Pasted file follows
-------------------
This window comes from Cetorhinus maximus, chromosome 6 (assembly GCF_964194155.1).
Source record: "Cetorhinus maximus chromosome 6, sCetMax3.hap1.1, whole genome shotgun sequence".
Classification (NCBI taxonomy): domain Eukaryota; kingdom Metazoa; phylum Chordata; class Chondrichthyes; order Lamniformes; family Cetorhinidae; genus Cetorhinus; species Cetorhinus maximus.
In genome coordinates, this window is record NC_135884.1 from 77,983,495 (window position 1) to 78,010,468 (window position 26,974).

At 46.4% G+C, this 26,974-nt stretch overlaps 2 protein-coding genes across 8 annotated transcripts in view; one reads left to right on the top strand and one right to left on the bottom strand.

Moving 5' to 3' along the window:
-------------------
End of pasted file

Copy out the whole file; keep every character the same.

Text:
This window comes from Cetorhinus maximus, chromosome 6 (assembly GCF_964194155.1).
Source record: "Cetorhinus maximus chromosome 6, sCetMax3.hap1.1, whole genome shotgun sequence".
Classification (NCBI taxonomy): domain Eukaryota; kingdom Metazoa; phylum Chordata; class Chondrichthyes; order Lamniformes; family Cetorhinidae; genus Cetorhinus; species Cetorhinus maximus.
In genome coordinates, this window is record NC_135884.1 from 77,983,495 (window position 1) to 78,010,468 (window position 26,974).

At 46.4% G+C, this 26,974-nt stretch overlaps 2 protein-coding genes across 8 annotated transcripts in view; one reads left to right on the top strand and one right to left on the bottom strand.

Moving 5' to 3' along the window: